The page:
On a cognitivist view, an emotion is a judgment or an attitude that one takes about something.  It is a concern-based, value-laden judgment about a state of affairs. My fear and happiness are flavored understandings about situations or persons that I am concerned with. Given my humanity my loves, jealousy, or fear can be both passions that I suffer as well as affections. We are both patients and agents with respect to them. God has perfect emotions, affections not passions, because his value-laden judgments are true and accurate ones. God’s love, jealousy, wrath, compassion, and kindness are involved judgments, ways of “seeing” with the heart that inclines him towards action of some sort but do not overwhelm him.  They do not incline him towards evil and they cannot sweep over him because they are fully-consonant with his perfect knowledge and will.

At this point some people might be thinking that this makes a sort of sense, but not something you’re willing to buy into too quickly. These highly cognitive emotions seem too distant from our everyday human experience.  In response, Vanhoozer would remind us that “the similarities between God’s emotional life and ours exist in the midst of an even greater dissimilarity, one that marks the infinite qualitative distinction between Creator and creation, Author and hero.” God is God. We might be made in his image, but God’s reality is a whole ontological step up from ours. We should expect things to be a little different up there. Just as God’s sense of personhood will be different than yours given that he exists as Father, Son, and Holy Spirit, while you exist as you, it’s unsurprising that his emotional life is a little beyond us.

Sovereign Relationality - A further consideration connected to impassibility is that there is nothing outside of God that is beyond his control. Those agents or situations about which he feels things are not outside of his will or agency. Given creatio ex nihilo, even with a strong view of libertarian human agency, God is not subject to his human creations. His feelings in relation to them are not things which he must passively suffer but ones which he actively chooses to endure. They are not imposed on him from without, but sovereignly accepted. Passibilists might point to passages like Hosea 11:8, where God speaks to Israel, saying that he cannot bear to be parted from him, that his heart recoils within him at the thought of extinguishing him in judgment. The thought is that here human subjects exert a force and cause a change, or suffering in the emotional life of God from without. It must be remembered that these statements are uttered within the context of a covenant relationship which God freely and sovereignly entered into without force or compulsion. God did not have to save Israel. God did not have to covenant with a people. God was not forced to create. He is under no threat to save. Therefore, the situations that he involves himself in, about which he has these value-laden judgments like anger, sadness, etc, are situations over which he is sovereign and in control.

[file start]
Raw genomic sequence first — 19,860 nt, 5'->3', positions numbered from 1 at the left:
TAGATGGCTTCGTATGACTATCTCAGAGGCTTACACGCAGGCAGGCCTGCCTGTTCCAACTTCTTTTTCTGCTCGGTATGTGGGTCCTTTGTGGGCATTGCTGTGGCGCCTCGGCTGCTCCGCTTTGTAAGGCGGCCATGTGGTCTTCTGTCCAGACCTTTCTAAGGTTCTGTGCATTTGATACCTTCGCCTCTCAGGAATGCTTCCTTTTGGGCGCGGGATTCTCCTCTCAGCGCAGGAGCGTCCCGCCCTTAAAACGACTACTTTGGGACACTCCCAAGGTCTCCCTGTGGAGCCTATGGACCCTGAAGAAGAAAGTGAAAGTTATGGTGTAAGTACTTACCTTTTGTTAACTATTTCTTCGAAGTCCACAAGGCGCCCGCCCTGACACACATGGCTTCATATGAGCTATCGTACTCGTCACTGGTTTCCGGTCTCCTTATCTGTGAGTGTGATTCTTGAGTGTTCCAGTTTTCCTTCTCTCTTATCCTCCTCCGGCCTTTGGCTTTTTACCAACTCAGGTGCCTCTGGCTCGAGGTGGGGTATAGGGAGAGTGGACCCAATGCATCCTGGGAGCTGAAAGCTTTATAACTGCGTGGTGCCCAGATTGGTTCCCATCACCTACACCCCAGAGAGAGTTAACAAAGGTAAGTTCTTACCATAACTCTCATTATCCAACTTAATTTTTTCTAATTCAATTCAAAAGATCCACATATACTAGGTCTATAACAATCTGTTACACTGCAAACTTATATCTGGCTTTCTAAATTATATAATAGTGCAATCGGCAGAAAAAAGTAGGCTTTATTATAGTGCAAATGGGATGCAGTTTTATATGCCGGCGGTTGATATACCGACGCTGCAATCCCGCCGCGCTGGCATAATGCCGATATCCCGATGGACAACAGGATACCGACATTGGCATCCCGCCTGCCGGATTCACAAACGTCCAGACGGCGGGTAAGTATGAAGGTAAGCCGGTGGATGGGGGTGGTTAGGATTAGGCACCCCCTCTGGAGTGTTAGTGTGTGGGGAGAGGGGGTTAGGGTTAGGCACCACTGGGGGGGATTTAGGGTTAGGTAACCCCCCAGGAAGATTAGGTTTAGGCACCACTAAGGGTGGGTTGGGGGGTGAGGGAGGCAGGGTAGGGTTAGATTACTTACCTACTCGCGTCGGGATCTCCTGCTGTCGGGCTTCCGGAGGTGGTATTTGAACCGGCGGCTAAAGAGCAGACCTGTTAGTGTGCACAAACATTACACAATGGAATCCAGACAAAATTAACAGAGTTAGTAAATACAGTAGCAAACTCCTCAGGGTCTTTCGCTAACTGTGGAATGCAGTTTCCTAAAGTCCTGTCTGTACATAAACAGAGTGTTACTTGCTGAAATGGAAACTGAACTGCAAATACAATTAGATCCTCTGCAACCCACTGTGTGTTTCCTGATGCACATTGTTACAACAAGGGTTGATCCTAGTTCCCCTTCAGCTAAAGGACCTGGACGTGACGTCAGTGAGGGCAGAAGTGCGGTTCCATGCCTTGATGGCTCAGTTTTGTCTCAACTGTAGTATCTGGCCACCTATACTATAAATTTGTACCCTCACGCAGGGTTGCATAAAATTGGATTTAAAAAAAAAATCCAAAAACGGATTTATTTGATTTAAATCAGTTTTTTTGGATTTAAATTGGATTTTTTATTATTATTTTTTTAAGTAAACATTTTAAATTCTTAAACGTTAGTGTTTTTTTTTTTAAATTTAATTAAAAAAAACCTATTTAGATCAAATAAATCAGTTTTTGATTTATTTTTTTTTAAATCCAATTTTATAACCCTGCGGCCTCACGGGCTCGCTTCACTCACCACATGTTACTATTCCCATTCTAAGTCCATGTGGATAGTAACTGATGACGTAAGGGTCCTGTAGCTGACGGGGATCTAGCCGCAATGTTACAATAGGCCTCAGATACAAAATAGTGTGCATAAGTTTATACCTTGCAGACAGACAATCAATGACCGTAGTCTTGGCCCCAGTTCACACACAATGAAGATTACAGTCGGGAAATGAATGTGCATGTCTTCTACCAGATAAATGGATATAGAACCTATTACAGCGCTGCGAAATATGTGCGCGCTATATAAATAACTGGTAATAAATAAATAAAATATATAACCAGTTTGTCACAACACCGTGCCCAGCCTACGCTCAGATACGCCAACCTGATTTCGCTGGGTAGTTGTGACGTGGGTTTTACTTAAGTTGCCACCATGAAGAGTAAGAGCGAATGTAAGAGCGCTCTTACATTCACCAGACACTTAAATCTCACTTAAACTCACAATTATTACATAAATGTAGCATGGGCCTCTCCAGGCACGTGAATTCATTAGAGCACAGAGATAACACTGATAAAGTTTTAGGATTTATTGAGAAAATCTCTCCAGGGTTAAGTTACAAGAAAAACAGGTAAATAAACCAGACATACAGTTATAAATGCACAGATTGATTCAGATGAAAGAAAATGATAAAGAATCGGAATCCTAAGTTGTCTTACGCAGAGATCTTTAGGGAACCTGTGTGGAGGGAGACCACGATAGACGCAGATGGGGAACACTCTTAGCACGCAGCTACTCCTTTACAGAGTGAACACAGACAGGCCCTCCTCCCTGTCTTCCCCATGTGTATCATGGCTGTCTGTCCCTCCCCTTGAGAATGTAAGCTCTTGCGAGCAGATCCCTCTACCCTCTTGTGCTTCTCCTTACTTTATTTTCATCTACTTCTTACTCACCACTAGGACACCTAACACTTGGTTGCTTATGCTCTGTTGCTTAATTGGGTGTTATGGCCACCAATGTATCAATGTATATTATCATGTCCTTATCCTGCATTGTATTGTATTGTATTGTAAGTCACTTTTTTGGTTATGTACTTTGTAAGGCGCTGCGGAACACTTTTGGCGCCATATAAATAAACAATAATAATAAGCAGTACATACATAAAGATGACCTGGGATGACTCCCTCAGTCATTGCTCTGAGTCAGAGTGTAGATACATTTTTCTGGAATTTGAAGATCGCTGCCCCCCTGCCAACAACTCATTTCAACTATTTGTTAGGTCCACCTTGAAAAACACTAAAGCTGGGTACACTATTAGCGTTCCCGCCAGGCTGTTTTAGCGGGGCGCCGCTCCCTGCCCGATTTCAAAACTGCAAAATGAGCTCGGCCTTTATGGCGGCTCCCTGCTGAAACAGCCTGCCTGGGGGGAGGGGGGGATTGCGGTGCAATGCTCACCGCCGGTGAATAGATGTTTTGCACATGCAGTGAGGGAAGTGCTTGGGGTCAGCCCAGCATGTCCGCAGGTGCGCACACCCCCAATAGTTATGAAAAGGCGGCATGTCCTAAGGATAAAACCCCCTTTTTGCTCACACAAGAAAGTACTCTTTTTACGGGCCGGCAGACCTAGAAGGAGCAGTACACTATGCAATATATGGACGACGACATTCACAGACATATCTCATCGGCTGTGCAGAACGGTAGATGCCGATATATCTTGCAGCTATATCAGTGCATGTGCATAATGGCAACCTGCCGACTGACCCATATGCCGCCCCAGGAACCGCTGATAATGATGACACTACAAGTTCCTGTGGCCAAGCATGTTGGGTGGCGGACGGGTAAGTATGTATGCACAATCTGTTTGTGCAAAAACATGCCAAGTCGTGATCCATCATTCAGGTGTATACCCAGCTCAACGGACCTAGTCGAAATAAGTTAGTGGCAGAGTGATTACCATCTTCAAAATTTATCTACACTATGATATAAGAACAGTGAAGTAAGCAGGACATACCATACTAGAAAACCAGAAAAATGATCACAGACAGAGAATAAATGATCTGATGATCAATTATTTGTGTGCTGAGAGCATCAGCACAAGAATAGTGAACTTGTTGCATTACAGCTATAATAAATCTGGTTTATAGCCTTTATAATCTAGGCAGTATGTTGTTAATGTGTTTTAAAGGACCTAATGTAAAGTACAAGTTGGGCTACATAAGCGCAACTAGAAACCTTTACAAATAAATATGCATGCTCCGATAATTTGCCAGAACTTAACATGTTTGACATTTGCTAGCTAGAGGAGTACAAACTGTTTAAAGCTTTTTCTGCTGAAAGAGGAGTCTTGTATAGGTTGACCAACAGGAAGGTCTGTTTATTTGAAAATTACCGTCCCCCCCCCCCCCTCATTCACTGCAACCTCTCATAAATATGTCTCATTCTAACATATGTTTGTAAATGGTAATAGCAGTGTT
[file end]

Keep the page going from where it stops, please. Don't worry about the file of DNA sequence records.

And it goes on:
The Incarnation–Chalcedonian Solutions  – “All this theological logic-chopping and conceptional analysis is fine, but what about the cross? Doesn’t that show that God suffers? What sense does it make to say that God is impassible if Jesus is God and Jesus truly suffers on the cross?” This is where a little Chalcedonian christology comes to the rescue.

The classic answer developed by theologians like Cyril of Alexandria is that while it is appropriate to say that the Son suffered on the cross, we make it clear that God the Son suffered in his humanity, which is capable of suffering. Because we confess the unity of the Godman, that this man, Jesus Christ, truly is the Eternal Son, it is true then, to say that God suffered, but only in the soul and flesh of the Godman. If we begin to take suffering up into the divine nature, then we begin to render the incarnation a pointless gesture. If God can suffer in his own nature, then why assume human nature at all? In a sense, it is true to say that the lover wills to suffer alongside the beloved. But without impassibility we lose the wonder of what God has done in Christ–he who knew no suffering in himself, willed to become as we were so the he could experience it alongside of us. We too often forget that nobody takes Jesus’ life from him–even in his humanity, the Son lays down his life of his own accord. (John 10:18) He is sovereign even over his death and “suffering” at the human hands he empowered to crucify him. (John 19:11) What’s more, he did so, not just to “feel our pain”, but in order to end it. There is some comfort when we read that Christ is a sympathetic high priest who knows of our temptations (Heb 4:15), but as Vanhoozer reminds us, the true comfort of the verse comes when we read that he did not give in to the temptation, but overcame it for our sake in order to cleanse us from our sins giving us free access to the throne of grace. (4:16; Heb 2:17-18)

The Beauty of the Impassible God

In the end, the doctrine of impassibility affirms that God did not incarnate himself of necessity to relieve his own unbearable suffering. His existence as Father, Son, and Holy Spirit is one of perfect, unconquerable, and impassible “light, life, and love.” (Vanhoozer) Instead, in Christ, he freely, willingly, and sovereignly endured suffering, actively making it his own, so that ours would be put to an end. To affirm God’s impassibility is to confess that God’s action in Christ is nothing other than the beautifully gratuitous outpouring of his invincible, unsurpassable, enduring love for his wayward creatures–it’s the foundation of grace itself.

Soli Deo Gloria